Software Quality Metrics - Guide to Selecting the Right Ones

Software Quality Metrics

In this collection you'll learn

  • when it's worth to measure software quality and when you shouldn't waste your time
  • what aspects impact software quality (cause may want to pay attention to them)
  • what metrics can be followed to measure software quality
  • why it doesn't end with measuring
  • how to compose a set of really impactful metrics for your project


One of the biggest challenges that developers face is ensuring that the software they develop meets the needs of their users and performs as expected. 

Measuring software quality is a crucial step towards addressing these challenges and delivering high-quality software applications. 

Let’s explore which aspects have an impact on software quality and investigate which metrics you need to track to really improve your product and process.

Why are software quality metrics important?

Software quality metrics help developers and stakeholders to make sure that the software they are producing is of high quality and meets the needs of its users. By measuring software quality using metrics such as defect density, code coverage, and maintainability, developers identify areas of the code that need improvement and prioritize their efforts accordingly.

Software quality metrics also help teams to track progress over time and evaluate the effectiveness of their development processes. By setting goals and monitoring progress with metrics such as cycle time and code review coverage, developers can identify areas where they can improve their efficiency and make adjustments to their processes as needed.

Software quality metrics can be used to communicate with stakeholders and customers about the quality of the software. By presenting data on metrics such as defect density and escaped defects, developers can demonstrate the effectiveness of their testing and quality assurance processes and build trust with their users.

Risks connected to focusing on software quality metrics

There is a risk of overemphasizing metrics at the expense of other important factors, such as user experience or business outcomes. While metrics can provide valuable insights into the software performance, they should be used in conjunction with other sources of information. That way you can make sure that development efforts are aligned with business goals and user needs.

Teams can also start tracking too many metrics and become overwhelmed by the amount of data. And, after all, the goal of measuring isn’t to track a ton of metrics, but to track the ones that correspond with your goals and make changes based on data they deliver. In terms of software quality metrics, we’re talking about actually improving the quality of our product. To mitigate the risk of tracking too many metrics, focus on a few ones that are directly tied to business outcomes and user needs, and to regularly reassess the metrics to ensure that they remain relevant and useful.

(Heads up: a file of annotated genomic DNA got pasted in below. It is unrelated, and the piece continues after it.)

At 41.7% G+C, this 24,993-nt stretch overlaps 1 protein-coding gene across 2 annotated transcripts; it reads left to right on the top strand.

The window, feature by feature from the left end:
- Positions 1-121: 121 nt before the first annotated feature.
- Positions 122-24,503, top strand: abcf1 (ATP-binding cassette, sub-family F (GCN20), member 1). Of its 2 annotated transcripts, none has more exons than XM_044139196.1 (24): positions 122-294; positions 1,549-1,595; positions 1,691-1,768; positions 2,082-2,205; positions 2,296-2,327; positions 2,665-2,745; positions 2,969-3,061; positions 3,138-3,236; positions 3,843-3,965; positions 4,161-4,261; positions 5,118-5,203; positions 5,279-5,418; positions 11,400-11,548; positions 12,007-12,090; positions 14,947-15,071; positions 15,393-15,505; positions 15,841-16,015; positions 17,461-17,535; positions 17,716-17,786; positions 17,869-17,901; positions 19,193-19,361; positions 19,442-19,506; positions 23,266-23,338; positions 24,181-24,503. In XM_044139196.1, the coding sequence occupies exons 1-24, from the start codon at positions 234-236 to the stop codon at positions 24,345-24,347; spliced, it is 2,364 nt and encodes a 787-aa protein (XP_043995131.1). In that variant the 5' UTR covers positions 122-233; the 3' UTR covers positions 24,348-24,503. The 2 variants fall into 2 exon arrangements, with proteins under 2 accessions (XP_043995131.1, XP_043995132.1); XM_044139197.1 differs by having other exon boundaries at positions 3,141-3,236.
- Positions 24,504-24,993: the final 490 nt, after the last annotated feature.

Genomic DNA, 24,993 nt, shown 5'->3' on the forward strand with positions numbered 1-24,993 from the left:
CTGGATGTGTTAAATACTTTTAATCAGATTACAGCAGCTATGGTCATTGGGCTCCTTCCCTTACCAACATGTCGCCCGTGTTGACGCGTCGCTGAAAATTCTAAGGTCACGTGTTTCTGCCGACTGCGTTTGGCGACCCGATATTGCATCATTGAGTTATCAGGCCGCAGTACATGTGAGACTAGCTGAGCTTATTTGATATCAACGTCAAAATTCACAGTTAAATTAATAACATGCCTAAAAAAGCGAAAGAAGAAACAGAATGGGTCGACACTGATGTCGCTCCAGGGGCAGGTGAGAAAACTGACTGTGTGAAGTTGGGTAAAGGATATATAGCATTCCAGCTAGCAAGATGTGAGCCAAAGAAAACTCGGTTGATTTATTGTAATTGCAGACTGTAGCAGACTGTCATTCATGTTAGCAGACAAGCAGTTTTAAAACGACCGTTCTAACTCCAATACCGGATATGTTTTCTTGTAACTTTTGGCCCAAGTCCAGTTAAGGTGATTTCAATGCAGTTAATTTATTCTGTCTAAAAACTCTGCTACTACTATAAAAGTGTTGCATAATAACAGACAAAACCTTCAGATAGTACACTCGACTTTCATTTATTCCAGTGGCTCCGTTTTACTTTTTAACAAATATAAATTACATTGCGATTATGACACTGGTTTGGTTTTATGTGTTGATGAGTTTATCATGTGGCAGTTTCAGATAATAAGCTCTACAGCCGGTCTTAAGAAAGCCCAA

There’s also a risk of misinterpreting metrics or drawing incorrect conclusions from the data. To prevent that, make sure that the metrics are being tracked correctly and that the data is being analyzed and interpreted correctly. This may require specialized expertise or additional training to ensure that the metrics are being used correctly.

Risks connected to measuring software quality can be mitigated by using the right set of metrics, cross-referencing them with other sources of information, focusing on a few key chosen ones that are directly tied to business outcomes and user needs, and ensuring that the metrics are being tracked and analyzed correctly. 

Software Quality metrics - groups

There are many different metrics that can be used to measure software quality, and the ones you choose will depend on your specific goals and objectives.

Let’s take a look at a few groups of indicators that help to keep track of the product’s quality.

Code quality metrics

Code quality metrics such as code complexity, code coverage, and code smells can give us insights into the maintainability and reliability of the code. Code complexity indicators such as cyclomatic complexity and nesting depth can help you identify areas of the code that are difficult to maintain. On the other hand, code coverage metrics like statement coverage and branch coverage allow your team to determine how much of the codebase is covered by automated tests. Code smells such as duplicated code, long methods, and complex conditionals indicate areas of the code that need improvement.

Performance metrics

Performance metrics such as response time, throughput, and scalability can help us understand how well the software performs under various conditions. Load testing and stress testing can be used to simulate high volumes of traffic and identify bottlenecks and areas where the software needs optimization.

Security metrics